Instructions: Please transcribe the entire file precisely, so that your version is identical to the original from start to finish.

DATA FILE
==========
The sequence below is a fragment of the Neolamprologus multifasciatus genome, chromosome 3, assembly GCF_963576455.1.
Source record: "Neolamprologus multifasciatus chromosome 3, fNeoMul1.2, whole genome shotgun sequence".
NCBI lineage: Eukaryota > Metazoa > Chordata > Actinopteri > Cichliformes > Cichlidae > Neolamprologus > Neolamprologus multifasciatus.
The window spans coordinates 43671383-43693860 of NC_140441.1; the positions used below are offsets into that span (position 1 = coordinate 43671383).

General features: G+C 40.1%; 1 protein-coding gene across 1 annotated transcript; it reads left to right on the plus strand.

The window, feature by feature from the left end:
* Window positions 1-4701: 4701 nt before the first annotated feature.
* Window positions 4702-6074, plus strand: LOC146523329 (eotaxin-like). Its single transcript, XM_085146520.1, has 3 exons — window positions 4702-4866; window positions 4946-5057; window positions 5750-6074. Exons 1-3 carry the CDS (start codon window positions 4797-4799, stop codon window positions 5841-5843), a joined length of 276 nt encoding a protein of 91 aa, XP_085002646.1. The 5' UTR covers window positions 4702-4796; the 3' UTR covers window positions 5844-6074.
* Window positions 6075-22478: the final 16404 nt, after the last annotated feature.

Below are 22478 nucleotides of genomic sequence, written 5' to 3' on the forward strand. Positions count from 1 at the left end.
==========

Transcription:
The sequence below is a fragment of the Neolamprologus multifasciatus genome, chromosome 3, assembly GCF_963576455.1.
Source record: "Neolamprologus multifasciatus chromosome 3, fNeoMul1.2, whole genome shotgun sequence".
NCBI lineage: Eukaryota > Metazoa > Chordata > Actinopteri > Cichliformes > Cichlidae > Neolamprologus > Neolamprologus multifasciatus.
The window spans coordinates 43671383-43693860 of NC_140441.1; the positions used below are offsets into that span (position 1 = coordinate 43671383).

General features: G+C 40.1%; 1 protein-coding gene across 1 annotated transcript; it reads left to right on the plus strand.

The window, feature by feature from the left end:
* Window positions 1-4701: 4701 nt before the first annotated feature.
* Window positions 4702-6074, plus strand: LOC146523329 (eotaxin-like). Its single transcript, XM_085146520.1, has 3 exons — window positions 4702-4866; window positions 4946-5057; window positions 5750-6074. Exons 1-3 carry the CDS (start codon window positions 4797-4799, stop codon window positions 5841-5843), a joined length of 276 nt encoding a protein of 91 aa, XP_085002646.1. The 5' UTR covers window positions 4702-4796; the 3' UTR covers window positions 5844-6074.
* Window positions 6075-22478: the final 16404 nt, after the last annotated feature.

Below are 22478 nucleotides of genomic sequence, written 5' to 3' on the forward strand. Positions count from 1 at the left end.